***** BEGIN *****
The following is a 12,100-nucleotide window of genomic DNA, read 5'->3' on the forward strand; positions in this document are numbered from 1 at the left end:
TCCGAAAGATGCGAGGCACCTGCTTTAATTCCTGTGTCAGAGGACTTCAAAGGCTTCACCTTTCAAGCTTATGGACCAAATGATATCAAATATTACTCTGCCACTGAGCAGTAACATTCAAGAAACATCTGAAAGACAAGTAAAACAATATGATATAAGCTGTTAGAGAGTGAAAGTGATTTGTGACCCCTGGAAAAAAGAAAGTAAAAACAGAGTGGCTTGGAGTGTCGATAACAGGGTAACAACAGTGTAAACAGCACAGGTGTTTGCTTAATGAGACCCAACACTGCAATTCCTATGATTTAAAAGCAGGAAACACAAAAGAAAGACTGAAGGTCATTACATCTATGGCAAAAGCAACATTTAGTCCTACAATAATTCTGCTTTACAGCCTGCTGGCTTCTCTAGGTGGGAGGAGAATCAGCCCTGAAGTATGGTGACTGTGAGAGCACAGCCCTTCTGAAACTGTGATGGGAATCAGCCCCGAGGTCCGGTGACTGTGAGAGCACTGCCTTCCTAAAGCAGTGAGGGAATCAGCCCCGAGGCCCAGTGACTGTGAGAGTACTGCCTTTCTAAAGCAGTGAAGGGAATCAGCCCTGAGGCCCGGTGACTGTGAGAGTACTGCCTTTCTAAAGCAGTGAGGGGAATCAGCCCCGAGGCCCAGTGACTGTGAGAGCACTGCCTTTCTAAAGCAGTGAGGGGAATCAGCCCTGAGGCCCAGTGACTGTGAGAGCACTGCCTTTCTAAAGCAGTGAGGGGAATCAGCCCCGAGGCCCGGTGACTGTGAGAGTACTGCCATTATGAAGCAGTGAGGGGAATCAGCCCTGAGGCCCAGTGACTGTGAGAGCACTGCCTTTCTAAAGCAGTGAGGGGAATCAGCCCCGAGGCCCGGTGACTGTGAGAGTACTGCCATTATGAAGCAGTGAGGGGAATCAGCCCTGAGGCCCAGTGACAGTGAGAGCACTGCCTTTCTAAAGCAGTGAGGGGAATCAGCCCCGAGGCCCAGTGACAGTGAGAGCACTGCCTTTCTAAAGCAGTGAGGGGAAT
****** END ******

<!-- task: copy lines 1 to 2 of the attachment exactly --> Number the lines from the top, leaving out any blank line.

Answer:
The following is a 12,100-nucleotide window of genomic DNA, read 5'->3' on the forward strand; positions in this document are numbered from 1 at the left end:
TCCGAAAGATGCGAGGCACCTGCTTTAATTCCTGTGTCAGAGGACTTCAAAGGCTTCACCTTTCAAGCTTATGGACCAAATGATATCAAATATTACTCTGCCACTGAGCAGTAACATTCAAGAAACATCTGAAAGACAAGTAAAACAATATGATATAAGCTGTTAGAGAGTGAAAGTGATTTGTGACCCCTGGAAAAAAGAAAGTAAAAACAGAGTGGCTTGGAGTGTCGATAACAGGGTAACAACAGTGTAAACAGCACAGGTGTTTGCTTAATGAGACCCAACACTGCAATTCCTATGATTTAAAAGCAGGAAACACAAAAGAAAGACTGAAGGTCATTACATCTATGGCAAAAGCAACATTTAGTCCTACAATAATTCTGCTTTACAGCCTGCTGGCTTCTCTAGGTGGGAGGAGAATCAGCCCTGAAGTATGGTGACTGTGAGAGCACAGCCCTTCTGAAACTGTGATGGGAATCAGCCCCGAGGTCCGGTGACTGTGAGAGCACTGCCTTCCTAAAGCAGTGAGGGAATCAGCCCCGAGGCCCAGTGACTGTGAGAGTACTGCCTTTCTAAAGCAGTGAAGGGAATCAGCCCTGAGGCCCGGTGACTGTGAGAGTACTGCCTTTCTAAAGCAGTGAGGGGAATCAGCCCCGAGGCCCAGTGACTGTGAGAGCACTGCCTTTCTAAAGCAGTGAGGGGAATCAGCCCTGAGGCCCAGTGACTGTGAGAGCACTGCCTTTCTAAAGCAGTGAGGGGAATCAGCCCCGAGGCCCGGTGACTGTGAGAGTACTGCCATTATGAAGCAGTGAGGGGAATCAGCCCTGAGGCCCAGTGACTGTGAGAGCACTGCCTTTCTAAAGCAGTGAGGGGAATCAGCCCCGAGGCCCGGTGACTGTGAGAGTACTGCCATTATGAAGCAGTGAGGGGAATCAGCCCTGAGGCCCAGTGACAGTGAGAGCACTGCCTTTCTAAAGCAGTGAGGGGAATCAGCCCCGAGGCCCAGTGACAGTGAGAGCACTGCCTTTCTAAAGCAGTGAGGGGAAT